I learned how to open a book and find the answers that I was seeking and continue to use that skill often but without the background knowledge taught in the school I wouldn’t be able to interpret the information I was reading from the book.

  314. Cindy says:

    (321) Nicholas

    “I learned how to open a book and find the answers that I was seeking and continue to use that skill often but without the background knowledge taught in the school I wouldn’t be able to interpret the information I was reading from the book.”

    So true…As mentioned before, some disciplines require specific learning. I’m glad my doctor paid attention in class too.

    I have a very close friend (electical engineer) who owns his own firm here in town and does plans for malls, schools, hospitals etc. He makes a nice living.

  315. willwork4beer says:

    321 Nicholas

    Agree completely, although I am in not in engineering, I’m in healthcare. If I didn’t have the underpinnings of math and science that I acquired as an undergrad, there is no way that I could understand the information that was presented at the next level.

    My previous learning allowed me to learn something which was much more complex. Knowing how to learn was very helpful in accomplishing this. Both times.

    All of this has reinforced my love of learning. Which might have been the best part… :)

  316. njpatient says:

    253 chi

    That may be the worst thing you’ve ever posted here.

  317. skep-tic says:

    #248

    skep-tic Says:
    July 21st, 2008 at 2:05 pm
    I take a pretty cynical view on higher education. Very few people learn anything really useful by going to college; the top universities mostly serve, in my opinion, to perpetuate wealth among a certain segment of the population.

    skep: wow do I have a problem with this comment! Cornell & Chicago grad……

    *****

    On an individual level, I agree. However, in the aggregate, 90% of the students in these schools are from the upper decile of income. They are not, by and large, avenues of social mobility. That said, the perception among many is that the top of the top attends these schools without qualification. So as long as this perception persists, it would be foolish to deny your children the benefit of this should you/they have the means.

  318. victorian says:

    American Express Profit Falls on Higher Defaults

    “American Express Co., the biggest U.S. credit-card company by purchases, withdrew its 2008 earnings forecast after second-quarter profit fell 37 percent on worse-than-expected consumer defaults. ”

    Looks like the lenders of second-to-last resort have started feeling heat..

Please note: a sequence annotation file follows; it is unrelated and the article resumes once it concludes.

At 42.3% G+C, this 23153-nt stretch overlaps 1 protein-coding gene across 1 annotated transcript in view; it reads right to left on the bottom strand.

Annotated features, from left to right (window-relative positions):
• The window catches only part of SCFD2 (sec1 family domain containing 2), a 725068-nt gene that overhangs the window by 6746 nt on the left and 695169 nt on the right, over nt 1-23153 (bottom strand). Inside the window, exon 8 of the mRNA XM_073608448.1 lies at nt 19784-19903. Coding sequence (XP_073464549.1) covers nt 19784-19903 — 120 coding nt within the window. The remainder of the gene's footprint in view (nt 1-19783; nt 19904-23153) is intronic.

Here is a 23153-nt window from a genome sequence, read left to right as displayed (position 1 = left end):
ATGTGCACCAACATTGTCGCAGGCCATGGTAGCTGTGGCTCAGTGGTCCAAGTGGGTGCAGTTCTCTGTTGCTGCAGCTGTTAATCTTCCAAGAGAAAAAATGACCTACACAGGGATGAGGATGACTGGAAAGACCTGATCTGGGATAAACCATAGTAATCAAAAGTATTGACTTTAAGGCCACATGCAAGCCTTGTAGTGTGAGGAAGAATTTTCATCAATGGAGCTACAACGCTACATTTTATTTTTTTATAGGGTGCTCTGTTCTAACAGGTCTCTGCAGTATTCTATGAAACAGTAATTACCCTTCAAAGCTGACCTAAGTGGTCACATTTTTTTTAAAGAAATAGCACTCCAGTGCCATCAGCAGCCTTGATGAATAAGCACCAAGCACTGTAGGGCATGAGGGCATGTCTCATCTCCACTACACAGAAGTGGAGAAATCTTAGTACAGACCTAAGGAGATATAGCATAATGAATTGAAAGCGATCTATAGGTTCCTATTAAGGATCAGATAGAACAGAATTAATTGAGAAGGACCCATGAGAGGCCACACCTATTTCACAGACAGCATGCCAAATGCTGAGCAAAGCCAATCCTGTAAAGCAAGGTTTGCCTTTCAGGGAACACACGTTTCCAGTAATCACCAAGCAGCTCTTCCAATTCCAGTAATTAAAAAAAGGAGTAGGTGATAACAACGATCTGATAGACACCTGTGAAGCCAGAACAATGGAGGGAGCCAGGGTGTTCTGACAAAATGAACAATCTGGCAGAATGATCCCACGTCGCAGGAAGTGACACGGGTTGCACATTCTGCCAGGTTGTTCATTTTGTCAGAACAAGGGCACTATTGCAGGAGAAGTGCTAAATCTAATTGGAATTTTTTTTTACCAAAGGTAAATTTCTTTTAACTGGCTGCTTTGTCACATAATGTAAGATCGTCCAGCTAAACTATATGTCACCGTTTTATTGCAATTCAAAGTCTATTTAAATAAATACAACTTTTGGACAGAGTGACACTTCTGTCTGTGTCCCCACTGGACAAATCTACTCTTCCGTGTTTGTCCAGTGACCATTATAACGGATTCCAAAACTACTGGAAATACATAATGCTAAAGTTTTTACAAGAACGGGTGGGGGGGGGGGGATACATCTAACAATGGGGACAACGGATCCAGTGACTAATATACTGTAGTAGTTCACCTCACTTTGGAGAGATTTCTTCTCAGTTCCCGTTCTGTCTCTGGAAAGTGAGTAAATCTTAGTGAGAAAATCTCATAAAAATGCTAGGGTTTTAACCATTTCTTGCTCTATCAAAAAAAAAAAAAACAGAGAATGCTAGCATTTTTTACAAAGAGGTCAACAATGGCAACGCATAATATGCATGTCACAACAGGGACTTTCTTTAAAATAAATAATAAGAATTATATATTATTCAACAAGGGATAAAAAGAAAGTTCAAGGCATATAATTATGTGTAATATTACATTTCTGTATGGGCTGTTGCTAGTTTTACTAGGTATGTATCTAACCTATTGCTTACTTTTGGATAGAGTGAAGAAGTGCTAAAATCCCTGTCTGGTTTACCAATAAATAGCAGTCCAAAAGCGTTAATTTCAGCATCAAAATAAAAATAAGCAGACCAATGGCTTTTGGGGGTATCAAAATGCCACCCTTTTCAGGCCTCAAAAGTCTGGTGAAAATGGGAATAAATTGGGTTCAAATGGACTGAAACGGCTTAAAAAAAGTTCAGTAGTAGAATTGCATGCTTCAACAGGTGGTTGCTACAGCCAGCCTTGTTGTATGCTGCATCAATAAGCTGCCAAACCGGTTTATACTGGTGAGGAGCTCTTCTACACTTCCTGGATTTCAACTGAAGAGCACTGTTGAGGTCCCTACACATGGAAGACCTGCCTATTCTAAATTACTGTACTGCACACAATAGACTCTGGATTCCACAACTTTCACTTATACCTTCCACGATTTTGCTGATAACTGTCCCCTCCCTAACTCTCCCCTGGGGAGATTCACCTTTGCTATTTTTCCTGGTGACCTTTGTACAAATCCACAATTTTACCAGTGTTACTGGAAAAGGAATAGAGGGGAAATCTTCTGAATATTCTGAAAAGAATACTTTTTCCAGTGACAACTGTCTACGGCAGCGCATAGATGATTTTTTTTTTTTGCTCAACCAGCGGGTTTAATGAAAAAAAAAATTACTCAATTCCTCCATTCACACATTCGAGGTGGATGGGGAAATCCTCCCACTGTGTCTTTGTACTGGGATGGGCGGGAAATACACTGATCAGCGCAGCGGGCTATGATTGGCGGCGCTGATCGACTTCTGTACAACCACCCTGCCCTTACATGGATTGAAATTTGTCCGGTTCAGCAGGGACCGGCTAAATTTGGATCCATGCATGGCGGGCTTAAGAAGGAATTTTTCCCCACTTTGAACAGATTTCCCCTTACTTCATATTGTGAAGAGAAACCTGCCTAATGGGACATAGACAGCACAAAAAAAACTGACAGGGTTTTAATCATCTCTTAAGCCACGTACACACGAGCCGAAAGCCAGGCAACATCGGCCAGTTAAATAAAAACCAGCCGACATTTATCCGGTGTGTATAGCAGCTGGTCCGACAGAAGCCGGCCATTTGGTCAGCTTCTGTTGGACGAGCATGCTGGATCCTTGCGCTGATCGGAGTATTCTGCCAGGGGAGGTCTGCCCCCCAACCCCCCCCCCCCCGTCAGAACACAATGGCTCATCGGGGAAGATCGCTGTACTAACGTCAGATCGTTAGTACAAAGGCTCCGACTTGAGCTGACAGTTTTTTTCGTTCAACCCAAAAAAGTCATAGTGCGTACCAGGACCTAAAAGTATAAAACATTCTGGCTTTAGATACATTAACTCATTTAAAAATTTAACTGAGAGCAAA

319. still_looking says:

    324. njp

    I agree… glad you said it first, though. I admit, I’m disappointed

    The whole initial post that elicited chi’s response was pure, baseless drivel.

    Sad.

    From one who has been to medical school and knows scores and scores of awesome docs, it was a baseless attack.

    sl

  320. gryffindor says:

    On the comments about doctors and their futures in our country –

    I work in a large medical center and many of the young physicians in residency are stuck. They have large student loan repayments awaiting them so it makes it impossible to get out now and start over in another career. They will stick it out in medicine since once you are a practicing physician, you are still going to earn a sizable income. Maybe it will be less than their senior docs who had their heydey in medicine in the 70s and 80s.

    Many newbie US med school grads are now choosing to specialize in their careers and residencies because primary care doesn’t pay enough to pay back those med school loans from private schools. That leaves a huge gap to fill spots in the primary care residencies with US grads so these spots often go to foreign medical grads. On top of that, the nurse practitioners have came up with this new degree, “Doctor of Nurse Practitioner” (DNP) to try and get their foot in primary care shortage while giving themselves “doctor” titles with half of the education compared to an MD. The DNPs probably have an agenda to ultimately try to build a parallel education system to undercut and compete with MDs.

  321. Tom says:

    “Many newbie US med school grads are now choosing to specialize in their careers and residencies because primary care doesn’t pay enough to pay back those med school loans from private schools.”